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I am an astro-particle physics PhD student trying to look for a simulation.

I was looking for a conversion formula for sky (or celestial or Equatorial) coordinate system using Right Ascension and Declination to l and b (galactic longitude and latitude).

Of course, since sky coordinate cannot contain Earth rotation or evolution effect, I also have UTC time for specific time.

Can anyone tell me the formula of RA, Dec and UTC to l and b?

Thanks in advance.

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    $\begingroup$ The conversion from RA and Dec to l and b does not depend on time (other than the equinox). $\endgroup$
    – ProfRob
    Commented Apr 12, 2023 at 21:10

3 Answers 3

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Applying spherical trigonometry, it follows that the conversion from equatorial coordinates $\alpha$ and $\delta$ to galactic coordinates $l$ and $b$ is:

$$\left. \begin{aligned} \sin b &=\sin \delta_{NGP} \sin \delta + \cos \delta_{NGP} \cos \delta \cos ( \alpha - \alpha_{NGP}) \\ \sin ( l_{NCP}-l) &=\dfrac{\cos \delta \sin ( \alpha - \alpha_{NGP})}{\cos b} \\ \cos ( l_{NCP}-l) &=\dfrac{\cos \delta_{NGP}\sin \delta - \sin \delta_{NGP} \cos \delta \cos ( \alpha - \alpha_{NGP})}{\cos b} \end{aligned} \right \}$$

The equatorial coordinates (J2000) of the North Galactic Pole are:

$\alpha_{NGP}=12^h 51^m 26.282^s=192.8595º=3.36603 \ rad$

$\delta_{NGP}=+27º 07’ 42.01’’=27.1283º=0.473479 \ rad$

And the galactic longitude of the North Celestial Pole is:

$l_{NCP}=122.932º=2.14557 \ rad$

Reference:

Galactic coordinate system. (Scientific Library)

Additional bibliography:

Reconsidering the Galactic coordinate system

Transformation of the equatorial proper motion to the Galactic system

Best regards.

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This can be pretty easily accomplished in astropy using the following code:

import astropy.units as u
import astropy.time
import astropy.coordinates

coord = astropy.coordinates.TETE(
    ra=25 * u.deg,
    dec=45 * u.deg,
    obstime=astropy.time.Time("2023-04-12")
)

coord = coord.transform_to(astropy.coordinates.Galactic())

print(coord.l.deg, coord.b.deg)

which outputs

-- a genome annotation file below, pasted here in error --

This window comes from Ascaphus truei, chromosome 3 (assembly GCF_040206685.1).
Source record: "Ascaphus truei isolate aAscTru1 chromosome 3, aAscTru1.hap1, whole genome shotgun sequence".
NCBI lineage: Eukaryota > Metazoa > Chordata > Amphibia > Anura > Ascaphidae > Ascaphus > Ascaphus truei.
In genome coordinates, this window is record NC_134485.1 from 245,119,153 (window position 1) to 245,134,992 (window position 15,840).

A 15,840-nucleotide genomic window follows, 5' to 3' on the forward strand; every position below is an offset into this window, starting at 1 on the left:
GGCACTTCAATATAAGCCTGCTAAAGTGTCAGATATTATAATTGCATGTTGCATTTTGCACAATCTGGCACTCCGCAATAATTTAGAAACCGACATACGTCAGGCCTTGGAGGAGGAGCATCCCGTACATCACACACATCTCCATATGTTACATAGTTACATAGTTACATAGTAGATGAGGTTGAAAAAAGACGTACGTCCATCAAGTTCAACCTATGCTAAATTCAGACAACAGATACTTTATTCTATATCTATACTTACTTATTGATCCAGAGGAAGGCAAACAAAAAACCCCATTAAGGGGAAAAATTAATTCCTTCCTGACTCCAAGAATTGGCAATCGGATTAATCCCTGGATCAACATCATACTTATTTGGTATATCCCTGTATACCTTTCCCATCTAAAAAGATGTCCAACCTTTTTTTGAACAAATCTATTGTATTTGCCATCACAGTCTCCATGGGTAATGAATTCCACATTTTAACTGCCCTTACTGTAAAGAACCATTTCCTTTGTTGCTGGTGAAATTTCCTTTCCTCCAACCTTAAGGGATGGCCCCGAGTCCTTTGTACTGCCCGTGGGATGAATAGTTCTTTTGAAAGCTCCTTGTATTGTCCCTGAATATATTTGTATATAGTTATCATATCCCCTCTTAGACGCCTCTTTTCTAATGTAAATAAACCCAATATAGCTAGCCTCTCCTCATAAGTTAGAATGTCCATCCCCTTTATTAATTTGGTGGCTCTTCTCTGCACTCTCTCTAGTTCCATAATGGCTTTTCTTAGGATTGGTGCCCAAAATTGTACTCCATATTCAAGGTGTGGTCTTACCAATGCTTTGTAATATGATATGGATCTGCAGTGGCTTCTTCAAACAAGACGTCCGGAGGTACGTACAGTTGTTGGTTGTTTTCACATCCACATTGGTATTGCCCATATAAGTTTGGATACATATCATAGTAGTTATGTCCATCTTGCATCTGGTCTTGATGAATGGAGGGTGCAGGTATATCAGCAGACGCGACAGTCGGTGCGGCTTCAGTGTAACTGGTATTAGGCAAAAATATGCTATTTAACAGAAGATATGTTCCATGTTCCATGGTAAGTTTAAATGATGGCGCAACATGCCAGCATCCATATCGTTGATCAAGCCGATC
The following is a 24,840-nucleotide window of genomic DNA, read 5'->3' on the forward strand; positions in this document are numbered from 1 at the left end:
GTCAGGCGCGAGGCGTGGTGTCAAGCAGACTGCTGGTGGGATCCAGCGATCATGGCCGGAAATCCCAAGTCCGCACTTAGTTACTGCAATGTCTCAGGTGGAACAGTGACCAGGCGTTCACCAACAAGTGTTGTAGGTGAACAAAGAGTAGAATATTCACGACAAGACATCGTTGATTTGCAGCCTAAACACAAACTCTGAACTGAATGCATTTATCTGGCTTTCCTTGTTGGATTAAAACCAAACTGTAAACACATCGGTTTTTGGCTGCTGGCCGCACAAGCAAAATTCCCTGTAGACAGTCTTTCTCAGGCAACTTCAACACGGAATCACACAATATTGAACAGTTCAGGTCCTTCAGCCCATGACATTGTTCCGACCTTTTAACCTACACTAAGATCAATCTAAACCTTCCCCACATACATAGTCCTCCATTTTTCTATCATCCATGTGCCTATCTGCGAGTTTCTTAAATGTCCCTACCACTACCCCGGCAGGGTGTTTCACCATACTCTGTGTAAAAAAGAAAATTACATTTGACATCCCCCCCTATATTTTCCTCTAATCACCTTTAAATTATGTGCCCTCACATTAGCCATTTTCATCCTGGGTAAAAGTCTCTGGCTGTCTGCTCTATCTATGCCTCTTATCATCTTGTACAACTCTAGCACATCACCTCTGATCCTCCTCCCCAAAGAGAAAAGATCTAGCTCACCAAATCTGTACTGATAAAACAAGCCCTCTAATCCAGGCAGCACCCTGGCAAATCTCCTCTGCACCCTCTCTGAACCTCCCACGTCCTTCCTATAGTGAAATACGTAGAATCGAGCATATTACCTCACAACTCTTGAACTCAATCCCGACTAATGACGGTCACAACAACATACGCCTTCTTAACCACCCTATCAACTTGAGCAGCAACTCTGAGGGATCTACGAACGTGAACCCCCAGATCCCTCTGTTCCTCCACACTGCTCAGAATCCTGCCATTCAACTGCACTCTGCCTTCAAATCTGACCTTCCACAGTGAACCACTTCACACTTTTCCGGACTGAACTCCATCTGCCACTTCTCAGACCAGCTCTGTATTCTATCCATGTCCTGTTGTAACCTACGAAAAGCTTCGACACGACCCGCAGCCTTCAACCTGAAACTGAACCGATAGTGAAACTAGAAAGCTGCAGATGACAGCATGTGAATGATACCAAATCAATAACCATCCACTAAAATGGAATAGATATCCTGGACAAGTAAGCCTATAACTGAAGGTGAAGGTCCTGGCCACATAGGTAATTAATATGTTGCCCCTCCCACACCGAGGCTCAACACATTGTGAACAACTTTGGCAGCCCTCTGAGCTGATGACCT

131.65579483995242 -17.18683219126681

It works by specifying the right ascension and declination in the True Equator True Equinox coordinate system (known as astropy.coordinates.TETE) and then using the transform_to() method to convert the coordinates into galactic coordinates.

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I actually made a converter for myself, with help from some old website that may not be around anymore. I think this may be what you're looking for: https://docs.google.com/spreadsheets/d/1wneDrG5xUMr1jMfPPOVLxPzkT72EMKj6dh52dzEHVAk/edit?usp=sharing

The J2K (Right Ascension and Declination) part is all the way at the bottom, I'm afraid; I might give everything its own sheet in the future. For that part, I used the following, gleaned from said old website:

For RIGHT ASCENSION,

Multiply hours by 15;

Divide minutes by 4;

Divide seconds by 239.999808000153;

Add it all together!

For DECLINATION,

Leave the first number (degrees) as it is;

Divide minutes by 59.9999880000023;

Divide seconds by 3599.97120023039;

Add it all together.

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    $\begingroup$ Can I get actual analytic formula for conversion? $\endgroup$
    – Kyle
    Commented Apr 13, 2023 at 2:21
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    $\begingroup$ @Kyle You can, sorry. I'm new to this place. I'll edit it into the original answer. $\endgroup$
    – Kazon
    Commented Apr 15, 2023 at 16:28
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    $\begingroup$ @uhoh Sorry. I will do that ASAP! $\endgroup$
    – Kazon
    Commented Apr 15, 2023 at 16:28
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    $\begingroup$ Okay looks great, thanks! $\endgroup$
    – uhoh
    Commented Apr 15, 2023 at 19:29

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